The Chancellor has announced that the Government will guarantee infrastructure scheme which have stalled because of financing problems. However, given the tight eligibility criteria and with no promise of new money, it is not clear how many projects will actually be able to benefit from this new scheme.
The Chancellor has announced that the Government will guarantee infrastructure schemes which have stalled because of financing problems. However, given the tight eligibility criteria and with no promise of new money, it is not clear how many projects will actually be able to benefit from this new scheme.
The announcement follows just days after the International Monetary Fund (IMF) cut its growth forecast for the UK by 0.6% for each of the next two years down to 0.2% in 2012 and 1.4% in 2013 - worse than any other major advanced economy, according to the IMF.
The scheme could prove a lifeline for projects that are struggling to keep afloat after funders have backed off. But there has already been some criticism of the proposals, with Labour's Shadow Chief Secretary to the Treasury, Rachel Reeves, pointing out that there is no guarantee that these government-backed loans will see any infrastructure projects going ahead in the next year which wouldn’t have happened anyway.
The UK Guarantees scheme is being run by Infrastructure UK, part of HM Treasury, and is open to applications now. It has three parts:
Eligible major infrastructure projects in sectors such as transport, utilities, energy and communications must meet five key criteria – they must be:
The Government will decide how a guarantee will be tailored to any particular project in terms of the scale, timing, risk exposure and relationship, but the guarantees could cover key project risks such as construction, performance or revenue risk.
The first guarantees are expected to be awarded in the Autumn, subject to the enabling legislation being passed.
In addition, the Government has indicated that an estimated £6bn worth of projects in sectors such as health, housing and education will be eligible to apply for funds under the new temporary lending programme, to help major Public Private Partnership (PPP) infrastructure projects that are struggling to secure the required amount of private lending to go ahead.
Eligible projects will be expected to have passed the usual Government approval processes, including affordability and value for money tests, and to be ready to proceed to financial close with the required project equity and the majority of required debt available from the private sector.
Any such loans would be made on commercial terms, alongside the existing commercial lenders and for a minority of the project debt requirement. The programme is only open for a year, to 18 July 2013.
The loans themselves will be advanced by an existing wholly-owned Government company, the Infrastructure Financing Unit Ltd (IFUL). Applications for loans will be considered through IFUL’s commercial due diligence and credit approval process, to the same standard a commercial lender would apply.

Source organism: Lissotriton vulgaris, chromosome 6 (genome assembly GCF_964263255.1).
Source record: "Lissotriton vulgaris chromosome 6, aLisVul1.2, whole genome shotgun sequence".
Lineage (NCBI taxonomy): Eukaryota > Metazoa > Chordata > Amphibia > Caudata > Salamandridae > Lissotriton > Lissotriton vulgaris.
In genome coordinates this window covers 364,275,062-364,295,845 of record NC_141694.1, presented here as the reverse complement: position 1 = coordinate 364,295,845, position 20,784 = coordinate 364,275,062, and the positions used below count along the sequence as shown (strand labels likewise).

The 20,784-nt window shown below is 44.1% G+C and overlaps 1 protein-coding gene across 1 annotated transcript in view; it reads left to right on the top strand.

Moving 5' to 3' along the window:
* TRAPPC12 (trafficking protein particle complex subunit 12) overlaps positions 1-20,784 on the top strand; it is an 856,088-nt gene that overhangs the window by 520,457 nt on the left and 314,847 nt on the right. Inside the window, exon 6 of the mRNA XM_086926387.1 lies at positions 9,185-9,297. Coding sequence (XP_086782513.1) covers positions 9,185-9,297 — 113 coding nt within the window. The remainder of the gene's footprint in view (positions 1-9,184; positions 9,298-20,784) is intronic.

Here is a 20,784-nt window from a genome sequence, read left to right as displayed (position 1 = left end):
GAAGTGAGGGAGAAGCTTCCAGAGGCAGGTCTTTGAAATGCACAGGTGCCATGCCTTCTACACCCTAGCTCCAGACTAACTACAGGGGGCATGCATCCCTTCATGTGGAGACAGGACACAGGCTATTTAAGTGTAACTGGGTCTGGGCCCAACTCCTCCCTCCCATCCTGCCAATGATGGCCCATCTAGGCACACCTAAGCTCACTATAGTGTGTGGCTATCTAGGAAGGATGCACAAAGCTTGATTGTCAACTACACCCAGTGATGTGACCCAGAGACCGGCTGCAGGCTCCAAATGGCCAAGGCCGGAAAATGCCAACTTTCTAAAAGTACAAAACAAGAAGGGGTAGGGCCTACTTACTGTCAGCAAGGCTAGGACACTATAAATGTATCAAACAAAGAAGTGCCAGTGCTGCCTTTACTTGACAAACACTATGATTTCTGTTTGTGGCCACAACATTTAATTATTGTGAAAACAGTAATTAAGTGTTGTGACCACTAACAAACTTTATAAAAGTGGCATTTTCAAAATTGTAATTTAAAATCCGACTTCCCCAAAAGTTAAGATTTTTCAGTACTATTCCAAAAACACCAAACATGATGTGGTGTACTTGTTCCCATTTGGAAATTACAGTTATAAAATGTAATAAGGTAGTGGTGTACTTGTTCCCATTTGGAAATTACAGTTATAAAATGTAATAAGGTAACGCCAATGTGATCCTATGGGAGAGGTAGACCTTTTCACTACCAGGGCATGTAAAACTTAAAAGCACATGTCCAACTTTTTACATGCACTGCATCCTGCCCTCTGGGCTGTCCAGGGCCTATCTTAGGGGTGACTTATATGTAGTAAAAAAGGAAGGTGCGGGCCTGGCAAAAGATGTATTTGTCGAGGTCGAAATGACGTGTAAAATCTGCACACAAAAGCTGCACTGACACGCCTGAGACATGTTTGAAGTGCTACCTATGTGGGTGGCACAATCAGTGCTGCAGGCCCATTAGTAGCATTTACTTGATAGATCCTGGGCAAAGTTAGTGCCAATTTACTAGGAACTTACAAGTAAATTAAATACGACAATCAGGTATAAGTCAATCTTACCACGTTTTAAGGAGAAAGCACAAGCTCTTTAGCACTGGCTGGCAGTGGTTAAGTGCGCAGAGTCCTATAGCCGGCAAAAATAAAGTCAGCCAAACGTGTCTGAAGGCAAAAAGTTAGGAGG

This £5bn facility will support sectors such as aerospace, oil and gas extraction equipment, transport and telecommunications infrastructure services, hospital construction and management services, and sports infrastructure. However, it will not be available until later this year.
For the Government, the scheme has been drafted in such a way as to minimise any repeat of the problems it has had with PFI. The Chancellor was also very careful to avoid promising any extra money - the major infrastructure projects guarantees will be included as contingent liabilities on the Government balance sheet, similar to investment under PFI, while loans advanced under the temporary programme will be funded from existing departmental capital budgets. Given that Government Departments have had their budgets slashed, they are unlikely to have much spare money hanging around to lend.
The criteria for a project to be eligible for the provision of guarantees is extremely high and essentially provides the Government with ultimate discretion over whether a project will be successful in its application. For project financers, it is hard to see how a project could meet these conditions and yet not be able to obtain finance from commercial funders.
The scheme is now open to applications. Private sector project sponsors should initially contact Infrastructure UK while sponsors of public sector projects should apply directly to HM Treasury in conjunction with the sponsor Department or relevant procuring authority.
Applications for temporary loans can be made to Infrastructure UK by project authorities or sponsoring Departments.
Stalled hospital projects may be able to move forward provided they are able to progress through the hoops of procuring a partner and being ready to start construction within a maximum of 24 months of the scheme getting underway. While this may benefit smaller deals or those already in procurement this is unlikely to benefit a major scheme in the pre-procurement stage.
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